Last month, Mayor Gregg Hull presented the final report and recommendation from the city’s impact fee committee to city councilors during a regular governing body meeting. Hull, who was the special committee’s chairman, recommended decreasing the city’s commercial, industrial and business impact fees, and increasing the city’s residential impact fees.
Impact fees are charges developers pay to the city to cover the cost of major system-level improvements to handle the growth their developments will bring. Rio Rancho has seven impact fee categories: public safety, parks, bikeways and trails, drainage, water, wastewater and roadways.
The governing body approved the committee’s recommended rate changes, prompting city staff to present the impact fee changes as an ordinance at a future meeting.
John Garcia, vice president of the Home Builders Association of Central New Mexico, said he was surprised by the proposed rate increase for commercial development.
“The impact fees in this particular submarket are higher than the rest of the region,” Garcia said.
According to the proposed changes presented last month by Hull, impact fees for a single-family residential unit would increase from its current rate of $9,882 to $10,718.25 by 2021. If approved by the governing body, the new rates would begin July 1.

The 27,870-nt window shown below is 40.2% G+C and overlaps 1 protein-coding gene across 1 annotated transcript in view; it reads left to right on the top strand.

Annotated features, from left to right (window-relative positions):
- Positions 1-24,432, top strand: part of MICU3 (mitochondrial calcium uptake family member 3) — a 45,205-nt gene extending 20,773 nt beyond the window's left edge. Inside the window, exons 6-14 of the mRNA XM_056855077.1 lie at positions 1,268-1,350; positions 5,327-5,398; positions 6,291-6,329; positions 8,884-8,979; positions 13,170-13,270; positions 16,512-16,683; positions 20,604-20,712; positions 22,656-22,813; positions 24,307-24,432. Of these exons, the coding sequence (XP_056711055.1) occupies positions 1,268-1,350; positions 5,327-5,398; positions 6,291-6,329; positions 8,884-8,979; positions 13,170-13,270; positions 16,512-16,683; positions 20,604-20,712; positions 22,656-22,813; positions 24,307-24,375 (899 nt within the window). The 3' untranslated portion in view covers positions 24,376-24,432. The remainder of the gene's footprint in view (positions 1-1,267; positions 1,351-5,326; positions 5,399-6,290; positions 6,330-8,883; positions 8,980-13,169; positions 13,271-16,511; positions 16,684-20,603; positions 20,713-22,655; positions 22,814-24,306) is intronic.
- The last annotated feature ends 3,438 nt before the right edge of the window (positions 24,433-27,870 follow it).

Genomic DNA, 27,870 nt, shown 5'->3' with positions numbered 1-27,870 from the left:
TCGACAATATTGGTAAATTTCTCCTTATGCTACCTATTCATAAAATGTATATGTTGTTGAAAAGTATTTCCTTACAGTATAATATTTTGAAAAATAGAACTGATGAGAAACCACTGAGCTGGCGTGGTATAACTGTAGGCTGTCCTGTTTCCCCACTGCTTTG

At first, the new rates would decrease to $9,427 in its first year and $9,714.30 by 2018, before increasing past $10,000 in 2019. The current impact fee rate for a single-family residential unit in Albuquerque is $7,901 and $10,252 in Bernalillo County.
Garcia said although he understands the role of impact fees on funding the city’s infrastructure, the proposed new rate would put too much of a burden on residential impact fees.
“We support the need for building out (Rio Rancho’s) infrastructure,” Garcia said. “In my opinion, one way is through these impact fees, but they need to be complemented by other things than just these fees. You’re not going to get everything to build this place out with an impact fee only.”
Brian McCarthy, co-owner of Abrazo Homes, said although he understood the city’s want to increase residential impact fee rates, he was worried the change could impact potential homebuyers.
“As costs increase, for every thousand dollars of a cost increase, there’s another 700 people across the city who can no longer qualify for that home in question,” McCarthy said.
Garcia and McCarthy said the new rates only incentivize commercial developments to consider building in the city.
“In that regard, which kinds do you like best: commercial or residential? You need them both in the community,” Garcia said. “Just like they want to use it to attract commercial development, that will probably work and you’re going to price out certain people in the market because the price is going to go up on a house and there’s people that won’t qualify for financing. The market will respond to this.”